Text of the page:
Iranian Kurdistan: Kakai Forced To Flee as Result of Discrimination
Many Iranian Kurds who follow the Yarsan faith, known as Kakai, are being forced to leave Iran due to serious discrimination. Denied rights and kept out of positions of political power, the Kakai have protested for many years, most notably in a spate of self-immolations in 2013.
Read the full article, published by Rudaw, below:
ERBIL, Kurdistan Region—Hundreds of Iranian followers of the Yarsan faith, known as Kakai, have joined the new wave of migration to Europe, leaving behind a country that has failed to recognize their ancient religion, asylum seekers told Rudaw.
“There are many more of us now leaving Iran because of the systematic discrimination against us,” a young Kurdish Kakai told Rudaw in a refugee camp in Germany who wished to be unnamed.
The Kakai, also called Ahl-e-Haqq or “People of Truth,” reportedly number about one million around the world and the faith is mostly practiced among Kurds. The followers live predominantly in western Iran and in smaller numbers in Iraq.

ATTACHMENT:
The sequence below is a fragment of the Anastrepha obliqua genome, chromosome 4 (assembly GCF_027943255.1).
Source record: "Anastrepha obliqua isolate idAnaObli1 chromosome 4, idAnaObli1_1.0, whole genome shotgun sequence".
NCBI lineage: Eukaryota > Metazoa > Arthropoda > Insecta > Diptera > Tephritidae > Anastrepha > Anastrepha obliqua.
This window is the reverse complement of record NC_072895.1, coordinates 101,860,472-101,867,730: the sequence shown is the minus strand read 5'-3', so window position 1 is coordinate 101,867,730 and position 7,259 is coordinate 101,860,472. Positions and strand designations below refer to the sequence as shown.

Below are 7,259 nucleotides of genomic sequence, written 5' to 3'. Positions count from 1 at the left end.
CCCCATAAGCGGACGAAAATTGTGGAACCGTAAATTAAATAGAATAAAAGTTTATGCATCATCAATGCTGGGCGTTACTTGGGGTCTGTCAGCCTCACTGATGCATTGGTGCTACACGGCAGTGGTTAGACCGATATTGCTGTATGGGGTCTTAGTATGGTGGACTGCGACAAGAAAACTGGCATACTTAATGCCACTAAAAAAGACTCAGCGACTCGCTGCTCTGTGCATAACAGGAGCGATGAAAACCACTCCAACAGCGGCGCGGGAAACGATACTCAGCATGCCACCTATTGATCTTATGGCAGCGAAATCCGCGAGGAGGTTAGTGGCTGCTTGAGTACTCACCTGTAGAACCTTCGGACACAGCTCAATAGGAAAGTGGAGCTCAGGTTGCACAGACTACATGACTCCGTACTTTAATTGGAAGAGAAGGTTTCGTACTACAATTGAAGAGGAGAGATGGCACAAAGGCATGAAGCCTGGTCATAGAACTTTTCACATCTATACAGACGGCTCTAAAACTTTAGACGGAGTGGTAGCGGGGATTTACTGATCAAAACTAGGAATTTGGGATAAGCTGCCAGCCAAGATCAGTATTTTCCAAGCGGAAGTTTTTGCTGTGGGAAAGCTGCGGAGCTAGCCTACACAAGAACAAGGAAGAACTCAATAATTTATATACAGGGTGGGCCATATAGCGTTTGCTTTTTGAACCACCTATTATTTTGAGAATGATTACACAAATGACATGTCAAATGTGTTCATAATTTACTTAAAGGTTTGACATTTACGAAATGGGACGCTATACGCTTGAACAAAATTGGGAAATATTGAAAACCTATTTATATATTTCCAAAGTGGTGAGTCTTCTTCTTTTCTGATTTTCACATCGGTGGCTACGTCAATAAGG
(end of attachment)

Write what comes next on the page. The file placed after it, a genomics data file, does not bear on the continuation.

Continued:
“We are regarded as an lower class with basically no rights or government positions,” said another Kakai who also asked anonymity.
In 2013, Kakai in Iran staged protests and acts of self-immolation after prison guards violated a religious rule by shaving off the moustache of a Kurdish Kakai inmate.
One fellow Yarsan who set himself on fire in protest outside the mayor’s office in the Iranian city of Hamadan died in hospital of severe burns.
Christians, Jews, and Zoroastrians are recognized in the constitution of the Islamic Republic, but Yarsan is not considered a legal entity.
The religion has been called a “false cult” by the government and accused of falsifying Islam.
Photo credit Hamed Masoumi @ Flickr